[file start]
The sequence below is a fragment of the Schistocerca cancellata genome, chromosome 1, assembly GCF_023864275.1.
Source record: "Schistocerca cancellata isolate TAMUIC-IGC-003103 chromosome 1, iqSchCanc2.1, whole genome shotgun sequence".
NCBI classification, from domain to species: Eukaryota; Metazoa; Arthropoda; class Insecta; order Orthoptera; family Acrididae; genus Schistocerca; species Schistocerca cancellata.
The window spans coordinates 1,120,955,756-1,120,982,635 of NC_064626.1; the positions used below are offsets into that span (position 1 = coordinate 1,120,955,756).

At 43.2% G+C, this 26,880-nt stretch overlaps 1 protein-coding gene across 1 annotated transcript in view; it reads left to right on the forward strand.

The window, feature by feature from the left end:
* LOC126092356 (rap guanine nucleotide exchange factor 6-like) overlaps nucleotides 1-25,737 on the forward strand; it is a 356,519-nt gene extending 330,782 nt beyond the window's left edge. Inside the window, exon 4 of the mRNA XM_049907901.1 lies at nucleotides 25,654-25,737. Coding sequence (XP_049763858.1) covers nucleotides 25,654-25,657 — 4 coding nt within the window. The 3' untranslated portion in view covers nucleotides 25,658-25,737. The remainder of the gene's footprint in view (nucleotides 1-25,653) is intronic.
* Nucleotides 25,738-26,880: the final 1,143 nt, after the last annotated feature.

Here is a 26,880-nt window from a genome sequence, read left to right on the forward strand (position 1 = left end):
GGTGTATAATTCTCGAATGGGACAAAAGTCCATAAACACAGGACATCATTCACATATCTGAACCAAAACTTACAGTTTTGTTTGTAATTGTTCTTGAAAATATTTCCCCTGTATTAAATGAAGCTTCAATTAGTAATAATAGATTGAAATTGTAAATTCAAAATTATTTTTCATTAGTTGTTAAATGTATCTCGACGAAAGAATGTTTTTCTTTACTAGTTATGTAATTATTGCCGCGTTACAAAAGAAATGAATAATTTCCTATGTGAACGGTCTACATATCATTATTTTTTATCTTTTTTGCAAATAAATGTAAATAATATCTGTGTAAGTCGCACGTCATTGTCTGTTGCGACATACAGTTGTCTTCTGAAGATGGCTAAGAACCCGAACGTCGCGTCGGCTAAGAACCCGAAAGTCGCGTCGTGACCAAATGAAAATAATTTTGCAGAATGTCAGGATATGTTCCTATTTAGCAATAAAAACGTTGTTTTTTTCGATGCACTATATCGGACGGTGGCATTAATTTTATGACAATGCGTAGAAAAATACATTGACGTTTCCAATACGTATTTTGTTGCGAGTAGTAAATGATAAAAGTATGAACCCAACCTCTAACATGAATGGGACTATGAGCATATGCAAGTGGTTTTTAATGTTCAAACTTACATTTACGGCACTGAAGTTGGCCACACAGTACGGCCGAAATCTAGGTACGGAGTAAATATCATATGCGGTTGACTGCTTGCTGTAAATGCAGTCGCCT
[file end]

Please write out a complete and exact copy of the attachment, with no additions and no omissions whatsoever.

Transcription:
The sequence below is a fragment of the Schistocerca cancellata genome, chromosome 1, assembly GCF_023864275.1.
Source record: "Schistocerca cancellata isolate TAMUIC-IGC-003103 chromosome 1, iqSchCanc2.1, whole genome shotgun sequence".
NCBI classification, from domain to species: Eukaryota; Metazoa; Arthropoda; class Insecta; order Orthoptera; family Acrididae; genus Schistocerca; species Schistocerca cancellata.
The window spans coordinates 1,120,955,756-1,120,982,635 of NC_064626.1; the positions used below are offsets into that span (position 1 = coordinate 1,120,955,756).

At 43.2% G+C, this 26,880-nt stretch overlaps 1 protein-coding gene across 1 annotated transcript in view; it reads left to right on the forward strand.

The window, feature by feature from the left end:
* LOC126092356 (rap guanine nucleotide exchange factor 6-like) overlaps nucleotides 1-25,737 on the forward strand; it is a 356,519-nt gene extending 330,782 nt beyond the window's left edge. Inside the window, exon 4 of the mRNA XM_049907901.1 lies at nucleotides 25,654-25,737. Coding sequence (XP_049763858.1) covers nucleotides 25,654-25,657 — 4 coding nt within the window. The 3' untranslated portion in view covers nucleotides 25,658-25,737. The remainder of the gene's footprint in view (nucleotides 1-25,653) is intronic.
* Nucleotides 25,738-26,880: the final 1,143 nt, after the last annotated feature.

Here is a 26,880-nt window from a genome sequence, read left to right on the forward strand (position 1 = left end):
GGTGTATAATTCTCGAATGGGACAAAAGTCCATAAACACAGGACATCATTCACATATCTGAACCAAAACTTACAGTTTTGTTTGTAATTGTTCTTGAAAATATTTCCCCTGTATTAAATGAAGCTTCAATTAGTAATAATAGATTGAAATTGTAAATTCAAAATTATTTTTCATTAGTTGTTAAATGTATCTCGACGAAAGAATGTTTTTCTTTACTAGTTATGTAATTATTGCCGCGTTACAAAAGAAATGAATAATTTCCTATGTGAACGGTCTACATATCATTATTTTTTATCTTTTTTGCAAATAAATGTAAATAATATCTGTGTAAGTCGCACGTCATTGTCTGTTGCGACATACAGTTGTCTTCTGAAGATGGCTAAGAACCCGAACGTCGCGTCGGCTAAGAACCCGAAAGTCGCGTCGTGACCAAATGAAAATAATTTTGCAGAATGTCAGGATATGTTCCTATTTAGCAATAAAAACGTTGTTTTTTTCGATGCACTATATCGGACGGTGGCATTAATTTTATGACAATGCGTAGAAAAATACATTGACGTTTCCAATACGTATTTTGTTGCGAGTAGTAAATGATAAAAGTATGAACCCAACCTCTAACATGAATGGGACTATGAGCATATGCAAGTGGTTTTTAATGTTCAAACTTACATTTACGGCACTGAAGTTGGCCACACAGTACGGCCGAAATCTAGGTACGGAGTAAATATCATATGCGGTTGACTGCTTGCTGTAAATGCAGTCGCCT